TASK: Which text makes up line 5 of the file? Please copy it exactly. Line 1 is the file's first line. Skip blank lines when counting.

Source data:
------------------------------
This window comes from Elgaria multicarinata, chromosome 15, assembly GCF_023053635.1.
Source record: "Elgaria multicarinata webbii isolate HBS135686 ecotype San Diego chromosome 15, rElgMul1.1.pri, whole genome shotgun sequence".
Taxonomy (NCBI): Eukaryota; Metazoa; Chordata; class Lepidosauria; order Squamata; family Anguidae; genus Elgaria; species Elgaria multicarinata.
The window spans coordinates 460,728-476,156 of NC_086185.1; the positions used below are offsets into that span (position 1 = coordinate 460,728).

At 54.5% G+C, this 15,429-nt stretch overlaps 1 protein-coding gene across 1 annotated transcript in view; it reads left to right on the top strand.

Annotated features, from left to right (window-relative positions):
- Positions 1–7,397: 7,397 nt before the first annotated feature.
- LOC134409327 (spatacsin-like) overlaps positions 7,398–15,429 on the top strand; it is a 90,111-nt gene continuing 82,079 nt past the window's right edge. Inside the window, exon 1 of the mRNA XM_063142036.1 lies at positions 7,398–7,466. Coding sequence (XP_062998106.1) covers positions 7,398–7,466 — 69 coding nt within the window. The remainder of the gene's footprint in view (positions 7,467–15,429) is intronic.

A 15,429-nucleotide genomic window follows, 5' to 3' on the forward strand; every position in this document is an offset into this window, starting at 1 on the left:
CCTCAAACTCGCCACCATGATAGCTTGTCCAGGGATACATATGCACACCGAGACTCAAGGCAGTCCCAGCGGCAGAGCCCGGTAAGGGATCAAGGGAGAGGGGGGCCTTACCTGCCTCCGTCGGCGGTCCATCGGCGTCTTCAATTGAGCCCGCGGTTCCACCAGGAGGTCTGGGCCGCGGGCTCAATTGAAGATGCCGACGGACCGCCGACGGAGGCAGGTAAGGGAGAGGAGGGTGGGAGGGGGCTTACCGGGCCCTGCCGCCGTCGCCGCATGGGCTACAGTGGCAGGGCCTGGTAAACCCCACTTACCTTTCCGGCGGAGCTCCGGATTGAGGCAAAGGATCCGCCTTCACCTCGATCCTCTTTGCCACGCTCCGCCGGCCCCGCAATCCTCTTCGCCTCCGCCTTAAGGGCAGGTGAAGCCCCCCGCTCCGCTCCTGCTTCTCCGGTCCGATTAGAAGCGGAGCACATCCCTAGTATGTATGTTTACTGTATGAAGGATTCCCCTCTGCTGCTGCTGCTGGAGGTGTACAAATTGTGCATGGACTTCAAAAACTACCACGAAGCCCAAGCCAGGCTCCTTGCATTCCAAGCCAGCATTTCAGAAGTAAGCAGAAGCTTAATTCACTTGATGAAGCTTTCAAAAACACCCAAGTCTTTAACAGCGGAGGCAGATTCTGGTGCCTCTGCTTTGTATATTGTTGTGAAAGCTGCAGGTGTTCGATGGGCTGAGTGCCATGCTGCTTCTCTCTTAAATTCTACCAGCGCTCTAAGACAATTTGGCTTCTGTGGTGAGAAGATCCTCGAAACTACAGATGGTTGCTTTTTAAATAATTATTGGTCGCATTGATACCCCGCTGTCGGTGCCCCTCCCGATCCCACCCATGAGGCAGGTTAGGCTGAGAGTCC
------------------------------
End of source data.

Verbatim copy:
At 54.5% G+C, this 15,429-nt stretch overlaps 1 protein-coding gene across 1 annotated transcript in view; it reads left to right on the top strand.